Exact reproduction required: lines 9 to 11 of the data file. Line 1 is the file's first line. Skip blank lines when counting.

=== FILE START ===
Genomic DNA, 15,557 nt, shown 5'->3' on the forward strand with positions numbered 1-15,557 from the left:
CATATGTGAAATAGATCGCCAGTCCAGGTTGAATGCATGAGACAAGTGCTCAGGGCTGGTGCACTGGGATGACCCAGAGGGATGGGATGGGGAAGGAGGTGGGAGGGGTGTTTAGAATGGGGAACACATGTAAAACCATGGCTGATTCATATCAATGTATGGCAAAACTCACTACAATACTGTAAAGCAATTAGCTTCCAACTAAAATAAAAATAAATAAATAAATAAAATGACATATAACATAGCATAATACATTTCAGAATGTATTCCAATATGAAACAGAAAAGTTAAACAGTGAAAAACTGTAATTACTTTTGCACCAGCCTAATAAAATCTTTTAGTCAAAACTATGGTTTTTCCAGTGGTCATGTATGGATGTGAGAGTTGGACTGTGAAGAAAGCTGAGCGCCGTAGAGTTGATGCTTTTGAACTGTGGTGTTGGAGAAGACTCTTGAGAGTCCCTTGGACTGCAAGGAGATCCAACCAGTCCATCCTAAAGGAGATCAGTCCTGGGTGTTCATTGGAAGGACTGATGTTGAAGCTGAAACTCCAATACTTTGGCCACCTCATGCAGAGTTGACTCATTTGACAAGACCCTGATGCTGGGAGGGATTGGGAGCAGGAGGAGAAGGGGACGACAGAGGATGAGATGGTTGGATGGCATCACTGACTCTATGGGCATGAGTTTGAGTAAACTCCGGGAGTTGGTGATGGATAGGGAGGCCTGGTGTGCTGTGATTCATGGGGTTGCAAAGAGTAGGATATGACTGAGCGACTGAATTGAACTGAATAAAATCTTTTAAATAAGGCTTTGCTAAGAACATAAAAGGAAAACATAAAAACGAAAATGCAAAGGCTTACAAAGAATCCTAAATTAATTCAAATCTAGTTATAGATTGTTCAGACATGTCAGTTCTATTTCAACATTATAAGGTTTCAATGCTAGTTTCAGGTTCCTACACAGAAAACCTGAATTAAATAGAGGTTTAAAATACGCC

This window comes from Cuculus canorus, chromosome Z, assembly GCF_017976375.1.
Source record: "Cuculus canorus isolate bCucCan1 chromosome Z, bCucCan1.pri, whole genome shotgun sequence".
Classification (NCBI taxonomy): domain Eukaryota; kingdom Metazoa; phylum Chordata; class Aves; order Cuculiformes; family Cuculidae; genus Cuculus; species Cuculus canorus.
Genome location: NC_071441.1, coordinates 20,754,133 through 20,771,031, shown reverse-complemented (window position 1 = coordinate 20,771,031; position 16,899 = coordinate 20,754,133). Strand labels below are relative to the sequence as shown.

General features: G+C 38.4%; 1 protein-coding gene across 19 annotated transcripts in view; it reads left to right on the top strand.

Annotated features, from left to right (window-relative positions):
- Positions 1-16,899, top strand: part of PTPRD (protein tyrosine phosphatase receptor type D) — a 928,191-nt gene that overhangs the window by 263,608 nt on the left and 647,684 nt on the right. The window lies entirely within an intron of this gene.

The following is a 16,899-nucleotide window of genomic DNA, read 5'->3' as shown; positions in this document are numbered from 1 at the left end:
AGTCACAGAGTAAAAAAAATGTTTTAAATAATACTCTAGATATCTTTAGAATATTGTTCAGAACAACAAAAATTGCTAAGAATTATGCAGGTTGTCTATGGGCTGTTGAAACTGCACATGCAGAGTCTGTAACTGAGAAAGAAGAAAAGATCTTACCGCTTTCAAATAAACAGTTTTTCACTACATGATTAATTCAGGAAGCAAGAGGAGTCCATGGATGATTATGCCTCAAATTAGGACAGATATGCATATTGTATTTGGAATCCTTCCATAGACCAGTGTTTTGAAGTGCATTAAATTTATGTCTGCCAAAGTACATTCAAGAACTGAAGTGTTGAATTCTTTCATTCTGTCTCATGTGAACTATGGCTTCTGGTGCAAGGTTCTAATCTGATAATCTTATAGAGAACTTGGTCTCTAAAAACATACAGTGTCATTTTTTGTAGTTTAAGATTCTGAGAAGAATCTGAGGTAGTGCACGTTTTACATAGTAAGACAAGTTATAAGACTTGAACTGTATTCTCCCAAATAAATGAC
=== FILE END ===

- Positions 1-16,899, top strand: part of PTPRD (protein tyrosine phosphatase receptor type D) — a 928,191-nt gene that overhangs the window by 263,608 nt on the left and 647,684 nt on the right. The window lies entirely within an intron of this gene.

The following is a 16,899-nucleotide window of genomic DNA, read 5'->3' as shown; positions in this document are numbered from 1 at the left end:
AGTCACAGAGTAAAAAAAATGTTTTAAATAATACTCTAGATATCTTTAGAATATTGTTCAGAACAACAAAAATTGCTAAGAATTATGCAGGTTGTCTATGGGCTGTTGAAACTGCACATGCAGAGTCTGTAACTGAGAAAGAAGAAAAGATCTTACCGCTTTCAAATAAACAGTTTTTCACTACATGATTAATTCAGGAAGCAAGAGGAGTCCATGGATGATTATGCCTCAAATTAGGACAGATATGCATATTGTATTTGGAATCCTTCCATAGACCAGTGTTTTGAAGTGCATTAAATTTATGTCTGCCAAAGTACATTCAAGAACTGAAGTGTTGAATTCTTTCATTCTGTCTCATGTGAACTATGGCTTCTGGTGCAAGGTTCTAATCTGATAATCTTATAGAGAACTTGGTCTCTAAAAACATACAGTGTCATTTTTTGTAGTTTAAGATTCTGAGAAGAATCTGAGGTAGTGCACGTTTTACATAGTAAGACAAGTTATAAGACTTGAACTGTATTCTCCCAAATAAATGAC